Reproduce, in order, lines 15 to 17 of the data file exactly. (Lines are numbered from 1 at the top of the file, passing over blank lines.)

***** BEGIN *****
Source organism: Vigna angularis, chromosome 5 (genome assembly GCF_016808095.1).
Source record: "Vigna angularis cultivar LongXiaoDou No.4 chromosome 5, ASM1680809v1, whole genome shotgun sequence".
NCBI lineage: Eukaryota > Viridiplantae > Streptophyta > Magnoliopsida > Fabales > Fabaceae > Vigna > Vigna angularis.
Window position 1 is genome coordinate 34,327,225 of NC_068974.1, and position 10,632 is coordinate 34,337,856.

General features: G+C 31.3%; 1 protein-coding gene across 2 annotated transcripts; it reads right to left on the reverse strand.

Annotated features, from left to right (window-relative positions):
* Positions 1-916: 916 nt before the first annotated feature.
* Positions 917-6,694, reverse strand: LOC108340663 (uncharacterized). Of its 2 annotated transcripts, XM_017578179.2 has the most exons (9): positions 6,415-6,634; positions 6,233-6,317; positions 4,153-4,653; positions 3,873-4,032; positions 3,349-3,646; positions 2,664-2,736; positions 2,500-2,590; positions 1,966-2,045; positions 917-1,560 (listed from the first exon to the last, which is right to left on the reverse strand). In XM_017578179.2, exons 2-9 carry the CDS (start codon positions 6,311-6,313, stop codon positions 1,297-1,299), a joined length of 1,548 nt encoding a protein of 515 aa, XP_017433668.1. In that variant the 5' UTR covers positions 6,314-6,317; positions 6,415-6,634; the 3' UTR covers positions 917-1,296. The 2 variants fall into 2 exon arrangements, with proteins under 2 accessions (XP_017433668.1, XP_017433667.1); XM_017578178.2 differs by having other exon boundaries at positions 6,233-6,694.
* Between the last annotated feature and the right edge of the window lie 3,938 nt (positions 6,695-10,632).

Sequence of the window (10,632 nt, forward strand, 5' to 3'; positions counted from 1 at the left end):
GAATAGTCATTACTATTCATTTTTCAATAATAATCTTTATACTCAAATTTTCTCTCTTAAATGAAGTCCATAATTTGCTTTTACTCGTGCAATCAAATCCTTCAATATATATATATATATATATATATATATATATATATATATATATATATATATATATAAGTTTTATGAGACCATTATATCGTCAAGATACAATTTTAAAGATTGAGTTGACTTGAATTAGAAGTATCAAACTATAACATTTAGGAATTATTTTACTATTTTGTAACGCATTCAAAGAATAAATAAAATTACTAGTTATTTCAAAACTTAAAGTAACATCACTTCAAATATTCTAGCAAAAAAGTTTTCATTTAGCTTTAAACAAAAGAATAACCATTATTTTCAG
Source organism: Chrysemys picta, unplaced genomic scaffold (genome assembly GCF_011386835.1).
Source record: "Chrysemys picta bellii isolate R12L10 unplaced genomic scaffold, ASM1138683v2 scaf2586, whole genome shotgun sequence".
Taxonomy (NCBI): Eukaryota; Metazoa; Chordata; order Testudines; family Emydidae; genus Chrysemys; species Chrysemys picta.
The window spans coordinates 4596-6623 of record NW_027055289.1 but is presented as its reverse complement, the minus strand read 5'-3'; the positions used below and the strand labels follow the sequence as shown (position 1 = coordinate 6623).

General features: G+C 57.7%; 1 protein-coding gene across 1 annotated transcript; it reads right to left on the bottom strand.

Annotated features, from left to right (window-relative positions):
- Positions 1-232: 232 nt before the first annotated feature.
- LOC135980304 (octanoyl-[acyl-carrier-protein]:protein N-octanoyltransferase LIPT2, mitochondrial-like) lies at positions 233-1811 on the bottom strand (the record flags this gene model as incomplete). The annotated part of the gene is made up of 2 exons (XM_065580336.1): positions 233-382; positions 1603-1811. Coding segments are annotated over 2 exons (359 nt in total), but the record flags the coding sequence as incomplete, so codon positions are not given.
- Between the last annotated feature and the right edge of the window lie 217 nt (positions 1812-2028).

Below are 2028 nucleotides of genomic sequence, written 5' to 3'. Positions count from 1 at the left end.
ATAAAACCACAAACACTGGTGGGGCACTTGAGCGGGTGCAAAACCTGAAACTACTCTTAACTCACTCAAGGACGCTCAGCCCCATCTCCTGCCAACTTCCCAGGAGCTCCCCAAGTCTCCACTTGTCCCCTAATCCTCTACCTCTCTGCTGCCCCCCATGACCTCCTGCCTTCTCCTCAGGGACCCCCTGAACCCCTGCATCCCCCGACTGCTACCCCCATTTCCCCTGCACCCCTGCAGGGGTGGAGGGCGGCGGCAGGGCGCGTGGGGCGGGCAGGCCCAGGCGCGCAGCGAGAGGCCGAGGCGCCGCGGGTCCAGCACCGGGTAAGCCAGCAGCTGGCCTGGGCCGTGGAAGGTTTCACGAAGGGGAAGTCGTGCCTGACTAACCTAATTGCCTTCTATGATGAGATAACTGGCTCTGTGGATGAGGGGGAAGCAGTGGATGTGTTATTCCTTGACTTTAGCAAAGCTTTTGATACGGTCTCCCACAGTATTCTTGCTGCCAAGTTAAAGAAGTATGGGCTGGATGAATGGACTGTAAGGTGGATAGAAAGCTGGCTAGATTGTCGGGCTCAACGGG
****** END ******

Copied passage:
The window spans coordinates 4596-6623 of record NW_027055289.1 but is presented as its reverse complement, the minus strand read 5'-3'; the positions used below and the strand labels follow the sequence as shown (position 1 = coordinate 6623).

General features: G+C 57.7%; 1 protein-coding gene across 1 annotated transcript; it reads right to left on the bottom strand.

Annotated features, from left to right (window-relative positions):